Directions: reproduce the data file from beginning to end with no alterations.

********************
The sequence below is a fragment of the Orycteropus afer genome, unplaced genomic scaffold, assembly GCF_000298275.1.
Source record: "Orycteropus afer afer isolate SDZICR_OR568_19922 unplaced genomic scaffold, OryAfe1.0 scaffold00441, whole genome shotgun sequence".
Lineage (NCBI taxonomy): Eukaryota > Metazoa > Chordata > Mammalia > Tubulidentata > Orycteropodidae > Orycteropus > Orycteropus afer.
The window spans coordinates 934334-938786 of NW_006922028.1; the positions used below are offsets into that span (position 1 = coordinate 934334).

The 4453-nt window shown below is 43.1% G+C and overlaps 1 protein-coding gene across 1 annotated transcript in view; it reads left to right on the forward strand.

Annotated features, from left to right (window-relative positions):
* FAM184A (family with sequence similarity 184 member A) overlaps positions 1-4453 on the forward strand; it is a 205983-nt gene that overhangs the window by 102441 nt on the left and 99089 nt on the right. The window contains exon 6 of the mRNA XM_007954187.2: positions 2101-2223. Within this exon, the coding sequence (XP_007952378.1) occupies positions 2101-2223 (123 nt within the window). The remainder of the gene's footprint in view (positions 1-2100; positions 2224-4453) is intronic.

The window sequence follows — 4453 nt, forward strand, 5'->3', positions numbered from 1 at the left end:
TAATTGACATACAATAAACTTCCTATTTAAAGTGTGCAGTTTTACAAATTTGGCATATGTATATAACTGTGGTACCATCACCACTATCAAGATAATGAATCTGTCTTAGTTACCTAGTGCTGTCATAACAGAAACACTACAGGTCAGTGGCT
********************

The sequence below is a fragment of the Orycteropus afer genome, unplaced genomic scaffold, assembly GCF_000298275.1.
Source record: "Orycteropus afer afer isolate SDZICR_OR568_19922 unplaced genomic scaffold, OryAfe1.0 scaffold00441, whole genome shotgun sequence".
Lineage (NCBI taxonomy): Eukaryota > Metazoa > Chordata > Mammalia > Tubulidentata > Orycteropodidae > Orycteropus > Orycteropus afer.
The window spans coordinates 934334-938786 of NW_006922028.1; the positions used below are offsets into that span (position 1 = coordinate 934334).

The 4453-nt window shown below is 43.1% G+C and overlaps 1 protein-coding gene across 1 annotated transcript in view; it reads left to right on the forward strand.

Annotated features, from left to right (window-relative positions):
* FAM184A (family with sequence similarity 184 member A) overlaps positions 1-4453 on the forward strand; it is a 205983-nt gene that overhangs the window by 102441 nt on the left and 99089 nt on the right. The window contains exon 6 of the mRNA XM_007954187.2: positions 2101-2223. Within this exon, the coding sequence (XP_007952378.1) occupies positions 2101-2223 (123 nt within the window). The remainder of the gene's footprint in view (positions 1-2100; positions 2224-4453) is intronic.

The window sequence follows — 4453 nt, forward strand, 5'->3', positions numbered from 1 at the left end:
TAATTGACATACAATAAACTTCCTATTTAAAGTGTGCAGTTTTACAAATTTGGCATATGTATATAACTGTGGTACCATCACCACTATCAAGATAATGAATCTGTCTTAGTTACCTAGTGCTGTCATAACAGAAACACTACAGGTCAGTGGCT